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Colorado Court of Appeals Opinions
January 16, 2014

The Court of Appeals summaries are written for the Colorado Bar Association by licensed attorneys Teresa Wilkins (Denver) and Paul Sachs (Steamboat Springs). Please note that the summaries of Opinions of the Colorado Court of Appeals are provided as a service by the Colorado Bar Association and are not the official language of the Court. The Colorado Bar Association cannot guarantee the accuracy or completeness of the summaries.

2014 COA 6. No. 12CA0988. Village at Treehouse, Inc. v. Property Tax Administrator.
Real Property—Development Rights—Ad ValoremTax—Unit Assessment Rule.

Petitioner, Village at Treehouse, Inc. (Village), paid more than $1 million to purchase the development rights from the Treehouse Condominium Association, Inc. (HOA), which gave the Village the right to construct up to nineteen condominium units at the Treehouse Condominiums. The development rights were created by an amendment to the Treehouse Condominiums’ declaration in 2006 and conveyed to the Village by the HOA in 2008 in a document entitled “Warranty and Assignment of Supplemental Development Rights” (Assignment). The Board of Assessment Appeals (BAA) found that the development rights the Village had acquired to build new condominium units constituted a taxable interest in real property for ad valorem tax purposes.

The Village argued on appeal that the development rights conveyed to it by the Assignment are not taxable. The Assignment, in effect, severed the development rights from the Treehouse Condominiums’ common elements and conveyed them to the Village. Therefore, the Assignment conveyed a taxable interest in real property. Because the Village acquired interests in land, taxation of the development rights was required under CRS § 39-1-102(16) and (14)(a). Therefore, the development rights were property interests subject to taxation, and the BAA did not err in its ruling.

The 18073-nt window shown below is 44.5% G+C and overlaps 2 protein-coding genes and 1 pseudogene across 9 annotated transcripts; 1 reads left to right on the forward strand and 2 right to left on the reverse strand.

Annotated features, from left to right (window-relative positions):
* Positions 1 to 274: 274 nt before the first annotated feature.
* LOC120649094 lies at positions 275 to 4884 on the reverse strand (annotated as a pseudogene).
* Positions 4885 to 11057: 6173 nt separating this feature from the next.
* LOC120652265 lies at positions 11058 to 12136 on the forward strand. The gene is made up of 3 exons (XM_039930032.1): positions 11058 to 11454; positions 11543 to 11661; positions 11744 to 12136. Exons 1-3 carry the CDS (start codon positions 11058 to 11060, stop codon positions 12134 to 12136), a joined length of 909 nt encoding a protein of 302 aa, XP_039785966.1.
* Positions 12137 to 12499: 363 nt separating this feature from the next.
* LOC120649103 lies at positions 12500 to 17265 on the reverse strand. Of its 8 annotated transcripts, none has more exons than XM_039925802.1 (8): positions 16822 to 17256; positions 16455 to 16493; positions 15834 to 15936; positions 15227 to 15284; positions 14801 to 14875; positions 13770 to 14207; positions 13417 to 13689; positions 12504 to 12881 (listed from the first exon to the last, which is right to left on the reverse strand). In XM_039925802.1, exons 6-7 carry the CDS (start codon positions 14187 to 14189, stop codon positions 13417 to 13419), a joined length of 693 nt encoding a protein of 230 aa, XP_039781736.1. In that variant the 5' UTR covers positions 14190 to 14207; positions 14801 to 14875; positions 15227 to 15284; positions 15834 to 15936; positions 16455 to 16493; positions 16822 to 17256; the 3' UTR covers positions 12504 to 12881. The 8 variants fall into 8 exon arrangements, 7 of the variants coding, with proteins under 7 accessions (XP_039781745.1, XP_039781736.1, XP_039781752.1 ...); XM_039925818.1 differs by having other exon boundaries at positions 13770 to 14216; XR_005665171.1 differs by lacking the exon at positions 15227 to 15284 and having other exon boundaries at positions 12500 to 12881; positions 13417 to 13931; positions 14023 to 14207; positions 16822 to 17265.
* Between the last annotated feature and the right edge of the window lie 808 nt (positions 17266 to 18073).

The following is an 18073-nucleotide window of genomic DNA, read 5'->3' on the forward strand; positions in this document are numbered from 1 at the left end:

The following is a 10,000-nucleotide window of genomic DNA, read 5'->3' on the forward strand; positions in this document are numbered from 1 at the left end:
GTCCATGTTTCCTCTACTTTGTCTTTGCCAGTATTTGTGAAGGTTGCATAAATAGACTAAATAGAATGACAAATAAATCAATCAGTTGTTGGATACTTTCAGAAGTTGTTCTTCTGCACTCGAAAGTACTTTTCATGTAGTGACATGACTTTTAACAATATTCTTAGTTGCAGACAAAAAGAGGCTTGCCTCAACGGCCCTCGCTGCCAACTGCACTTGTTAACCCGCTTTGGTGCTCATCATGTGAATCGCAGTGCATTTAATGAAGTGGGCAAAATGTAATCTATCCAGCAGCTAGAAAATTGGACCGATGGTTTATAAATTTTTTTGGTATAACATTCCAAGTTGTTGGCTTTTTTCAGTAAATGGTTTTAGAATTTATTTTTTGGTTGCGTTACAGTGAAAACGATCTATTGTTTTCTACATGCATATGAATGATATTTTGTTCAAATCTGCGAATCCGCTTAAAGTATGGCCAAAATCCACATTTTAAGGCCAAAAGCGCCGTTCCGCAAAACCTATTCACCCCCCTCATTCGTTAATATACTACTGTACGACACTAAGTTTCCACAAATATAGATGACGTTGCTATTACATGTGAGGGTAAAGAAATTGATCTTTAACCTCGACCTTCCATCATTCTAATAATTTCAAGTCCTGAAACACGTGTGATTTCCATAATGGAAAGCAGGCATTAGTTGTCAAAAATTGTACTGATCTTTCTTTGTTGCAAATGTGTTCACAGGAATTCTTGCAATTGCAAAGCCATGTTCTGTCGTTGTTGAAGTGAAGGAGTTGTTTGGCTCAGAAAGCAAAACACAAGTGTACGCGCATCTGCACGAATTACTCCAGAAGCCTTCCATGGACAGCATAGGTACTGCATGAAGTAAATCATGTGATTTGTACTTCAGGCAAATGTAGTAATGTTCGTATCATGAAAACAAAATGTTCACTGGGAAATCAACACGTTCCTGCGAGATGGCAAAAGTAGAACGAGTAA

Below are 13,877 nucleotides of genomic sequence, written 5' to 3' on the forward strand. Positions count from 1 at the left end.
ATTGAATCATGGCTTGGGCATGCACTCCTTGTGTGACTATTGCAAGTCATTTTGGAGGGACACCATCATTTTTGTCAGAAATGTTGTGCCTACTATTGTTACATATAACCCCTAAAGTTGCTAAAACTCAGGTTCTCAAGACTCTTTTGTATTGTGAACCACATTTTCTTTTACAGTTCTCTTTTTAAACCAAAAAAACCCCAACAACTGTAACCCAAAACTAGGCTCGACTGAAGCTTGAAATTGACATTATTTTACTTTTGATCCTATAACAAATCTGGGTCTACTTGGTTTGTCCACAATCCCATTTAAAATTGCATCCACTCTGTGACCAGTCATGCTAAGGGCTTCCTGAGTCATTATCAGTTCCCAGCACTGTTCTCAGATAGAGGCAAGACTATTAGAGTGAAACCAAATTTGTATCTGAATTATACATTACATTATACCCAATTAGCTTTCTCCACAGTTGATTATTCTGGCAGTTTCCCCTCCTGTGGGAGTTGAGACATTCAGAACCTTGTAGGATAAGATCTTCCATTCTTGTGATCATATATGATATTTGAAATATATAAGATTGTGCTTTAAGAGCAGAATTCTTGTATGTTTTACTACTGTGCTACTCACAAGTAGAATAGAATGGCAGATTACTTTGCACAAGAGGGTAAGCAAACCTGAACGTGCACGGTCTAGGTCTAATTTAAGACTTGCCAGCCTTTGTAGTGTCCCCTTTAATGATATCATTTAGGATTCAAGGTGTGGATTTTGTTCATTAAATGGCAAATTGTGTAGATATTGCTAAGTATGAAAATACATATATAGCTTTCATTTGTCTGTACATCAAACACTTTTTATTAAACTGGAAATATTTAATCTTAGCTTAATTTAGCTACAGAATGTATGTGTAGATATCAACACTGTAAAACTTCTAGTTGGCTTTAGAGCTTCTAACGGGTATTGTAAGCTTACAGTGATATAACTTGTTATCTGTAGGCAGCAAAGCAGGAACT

The Village also argued that taxation of the development rights violated CRS §§ 39-1-103(10) and 38-33.3-105. Because the Assignment evinced the intent to sever title to the development rights from the Condominiums, including severance from the common elements, taxing the development rights separately from the common elements did not contravene §§39-1-103(10) or 38-33.3-105.

The Village further argued that the unit assessment rule precludes separate taxation of the development rights. Because the Assignment created separate interests in real estate as between the interests of the individual unit owners and those of the Village, separate taxation of those interests did not violate the unit assessment rule. The order was affirmed.

2014 COA 7. No. 12CA2613. Reno, Chaffee County Clerk and Recorder v. Marks.
Voted Ballots—Colorado Open Records Act—CRS §24-72-204(5)—Attorney Fees.

Respondent Marilyn Marks sent to petitioner Joyce Reno, the Chaffee County Clerk and Recorder, two written requests to review some voted ballots from the 2010 general election. Reno filed an action in district court under the Colorado Open Records Act (CORA), requesting that the court prevent the disclosure of voted ballots. Before the hearing on Reno’s petition, the parties stipulated to stay the proceedings pending the outcome of proposed legislation, House Bill 12-1036. After the bill passed, Reno agreed to produce a single anonymous voted ballot according to guidelines contained in the statute. Following an evidentiary hearing, the district court declined to award Marks any attorney fees.

CRS §24-72-204(5) states that the court “shall award court costs and reasonable attorney fees to the prevailing applicant” unless the custodian obtains an order restricting inspection. On appeal, Marks contended that because she was the prevailing applicant under CRS §24-72-204(5), the court erred in denying her request for attorney fees. Reno commenced the action but failed to obtain a court order shielding any of the requested records from inspection; hence, Reno is liable for Marks’s attorney fees. The Court of Appeals found that as a consequence, Marks was entitled to reasonable appellate attorney fees under CORA. Therefore, the order denying Marks’s request for attorney fees was reversed and the case was remanded to the trial court for an award of Marks’s reasonable attorney fees, including her fees in this appeal.

Colorado Court of Appeals Opinions